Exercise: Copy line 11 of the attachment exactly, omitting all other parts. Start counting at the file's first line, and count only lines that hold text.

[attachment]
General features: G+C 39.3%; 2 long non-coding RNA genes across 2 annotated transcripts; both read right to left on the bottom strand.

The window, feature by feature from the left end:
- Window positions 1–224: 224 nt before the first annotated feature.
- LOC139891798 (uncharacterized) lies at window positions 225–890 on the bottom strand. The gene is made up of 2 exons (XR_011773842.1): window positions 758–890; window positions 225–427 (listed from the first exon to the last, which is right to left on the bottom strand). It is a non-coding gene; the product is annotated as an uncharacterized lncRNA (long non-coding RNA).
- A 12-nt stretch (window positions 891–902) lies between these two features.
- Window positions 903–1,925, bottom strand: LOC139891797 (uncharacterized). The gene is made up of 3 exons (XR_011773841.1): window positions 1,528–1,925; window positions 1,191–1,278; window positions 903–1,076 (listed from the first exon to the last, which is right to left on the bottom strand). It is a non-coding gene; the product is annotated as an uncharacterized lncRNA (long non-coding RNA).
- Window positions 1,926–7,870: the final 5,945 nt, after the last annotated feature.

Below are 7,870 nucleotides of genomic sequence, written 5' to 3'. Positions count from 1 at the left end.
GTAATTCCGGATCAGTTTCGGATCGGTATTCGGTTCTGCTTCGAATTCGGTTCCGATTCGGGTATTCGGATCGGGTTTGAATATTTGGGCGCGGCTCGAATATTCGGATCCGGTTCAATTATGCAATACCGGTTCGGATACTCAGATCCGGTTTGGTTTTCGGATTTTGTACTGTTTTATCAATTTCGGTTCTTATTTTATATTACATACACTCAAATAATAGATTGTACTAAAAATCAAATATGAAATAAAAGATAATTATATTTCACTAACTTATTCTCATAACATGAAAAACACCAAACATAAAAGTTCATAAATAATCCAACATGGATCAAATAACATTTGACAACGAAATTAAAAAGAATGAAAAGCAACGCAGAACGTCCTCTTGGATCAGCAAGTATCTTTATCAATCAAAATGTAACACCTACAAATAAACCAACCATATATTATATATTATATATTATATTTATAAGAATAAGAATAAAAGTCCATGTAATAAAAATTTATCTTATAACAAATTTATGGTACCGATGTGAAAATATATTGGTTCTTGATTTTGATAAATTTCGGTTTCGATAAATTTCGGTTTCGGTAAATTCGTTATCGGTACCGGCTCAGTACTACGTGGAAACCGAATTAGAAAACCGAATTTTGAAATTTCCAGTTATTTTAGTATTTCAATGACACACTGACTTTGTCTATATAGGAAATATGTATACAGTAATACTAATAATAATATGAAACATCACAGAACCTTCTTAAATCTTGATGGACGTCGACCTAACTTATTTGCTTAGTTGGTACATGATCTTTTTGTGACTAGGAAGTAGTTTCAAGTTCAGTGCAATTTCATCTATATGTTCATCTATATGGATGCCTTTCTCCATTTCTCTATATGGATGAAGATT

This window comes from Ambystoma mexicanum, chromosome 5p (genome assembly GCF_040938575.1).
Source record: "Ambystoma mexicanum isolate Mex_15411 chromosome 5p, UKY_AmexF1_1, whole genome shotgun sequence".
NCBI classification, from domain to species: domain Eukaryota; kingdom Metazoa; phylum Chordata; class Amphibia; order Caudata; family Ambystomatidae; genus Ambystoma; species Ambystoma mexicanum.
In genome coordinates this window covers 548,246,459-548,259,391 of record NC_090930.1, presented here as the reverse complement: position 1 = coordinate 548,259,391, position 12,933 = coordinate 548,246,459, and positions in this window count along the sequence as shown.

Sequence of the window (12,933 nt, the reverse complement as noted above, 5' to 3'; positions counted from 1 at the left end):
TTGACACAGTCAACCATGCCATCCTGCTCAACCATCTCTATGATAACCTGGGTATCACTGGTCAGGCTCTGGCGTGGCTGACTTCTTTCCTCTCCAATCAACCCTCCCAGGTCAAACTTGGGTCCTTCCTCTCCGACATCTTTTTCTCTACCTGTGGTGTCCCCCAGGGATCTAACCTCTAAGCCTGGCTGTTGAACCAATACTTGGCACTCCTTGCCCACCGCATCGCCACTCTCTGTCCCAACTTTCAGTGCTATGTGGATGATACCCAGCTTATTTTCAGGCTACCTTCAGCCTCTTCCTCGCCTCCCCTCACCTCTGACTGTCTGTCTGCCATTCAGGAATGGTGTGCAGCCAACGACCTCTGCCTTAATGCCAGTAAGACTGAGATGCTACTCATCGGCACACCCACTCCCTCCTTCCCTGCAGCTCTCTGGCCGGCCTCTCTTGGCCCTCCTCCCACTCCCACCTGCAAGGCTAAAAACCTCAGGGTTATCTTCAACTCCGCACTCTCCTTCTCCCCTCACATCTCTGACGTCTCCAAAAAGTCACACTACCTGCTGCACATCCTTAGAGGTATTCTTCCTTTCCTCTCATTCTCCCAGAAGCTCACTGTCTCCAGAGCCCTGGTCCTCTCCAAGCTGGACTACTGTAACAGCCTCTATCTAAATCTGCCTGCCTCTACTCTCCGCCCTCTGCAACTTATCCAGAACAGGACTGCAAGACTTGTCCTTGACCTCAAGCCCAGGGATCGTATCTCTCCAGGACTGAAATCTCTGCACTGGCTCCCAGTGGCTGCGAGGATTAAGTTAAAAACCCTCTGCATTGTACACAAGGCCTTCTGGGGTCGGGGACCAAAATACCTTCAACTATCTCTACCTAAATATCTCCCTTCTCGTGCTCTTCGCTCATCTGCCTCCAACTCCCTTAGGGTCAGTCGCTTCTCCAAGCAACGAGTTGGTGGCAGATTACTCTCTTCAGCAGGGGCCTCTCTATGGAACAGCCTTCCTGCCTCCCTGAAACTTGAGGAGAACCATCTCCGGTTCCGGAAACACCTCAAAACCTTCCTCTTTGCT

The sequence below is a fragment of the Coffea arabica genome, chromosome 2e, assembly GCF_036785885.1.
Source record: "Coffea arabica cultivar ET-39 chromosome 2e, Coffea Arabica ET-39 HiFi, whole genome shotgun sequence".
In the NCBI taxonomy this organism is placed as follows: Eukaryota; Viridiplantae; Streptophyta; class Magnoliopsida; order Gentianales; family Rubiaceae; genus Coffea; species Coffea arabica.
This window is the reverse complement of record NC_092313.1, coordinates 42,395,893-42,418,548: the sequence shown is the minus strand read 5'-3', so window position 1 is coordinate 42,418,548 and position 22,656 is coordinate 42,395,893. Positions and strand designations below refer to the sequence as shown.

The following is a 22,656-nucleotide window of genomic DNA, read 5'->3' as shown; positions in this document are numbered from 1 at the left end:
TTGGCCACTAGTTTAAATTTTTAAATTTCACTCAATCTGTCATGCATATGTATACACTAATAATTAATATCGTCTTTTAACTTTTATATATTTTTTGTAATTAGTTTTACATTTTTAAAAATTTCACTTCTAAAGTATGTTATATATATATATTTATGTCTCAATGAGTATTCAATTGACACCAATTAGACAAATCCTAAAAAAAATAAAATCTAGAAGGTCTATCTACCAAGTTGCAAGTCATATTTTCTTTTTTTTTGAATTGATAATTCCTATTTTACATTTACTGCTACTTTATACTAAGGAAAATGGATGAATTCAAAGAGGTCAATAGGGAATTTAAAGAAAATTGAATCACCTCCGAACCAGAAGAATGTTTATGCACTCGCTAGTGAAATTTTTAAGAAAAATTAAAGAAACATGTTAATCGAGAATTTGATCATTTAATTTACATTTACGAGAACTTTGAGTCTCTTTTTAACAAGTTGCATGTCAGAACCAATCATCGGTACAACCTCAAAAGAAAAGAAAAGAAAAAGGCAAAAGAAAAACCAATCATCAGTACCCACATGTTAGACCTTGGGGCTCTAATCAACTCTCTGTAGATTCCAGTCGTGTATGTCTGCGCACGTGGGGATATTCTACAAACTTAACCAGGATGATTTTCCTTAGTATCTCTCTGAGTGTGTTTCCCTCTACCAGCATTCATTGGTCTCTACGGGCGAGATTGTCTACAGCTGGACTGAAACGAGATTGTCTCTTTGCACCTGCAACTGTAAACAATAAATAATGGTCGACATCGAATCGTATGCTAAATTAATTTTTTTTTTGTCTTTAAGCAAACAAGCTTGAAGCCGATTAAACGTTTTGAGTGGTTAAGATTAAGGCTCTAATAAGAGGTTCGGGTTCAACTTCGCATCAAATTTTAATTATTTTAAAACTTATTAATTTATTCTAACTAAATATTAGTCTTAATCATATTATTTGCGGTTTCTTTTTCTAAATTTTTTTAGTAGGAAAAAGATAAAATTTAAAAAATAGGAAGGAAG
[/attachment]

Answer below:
Source record: "Ambystoma mexicanum isolate Mex_15411 chromosome 5p, UKY_AmexF1_1, whole genome shotgun sequence".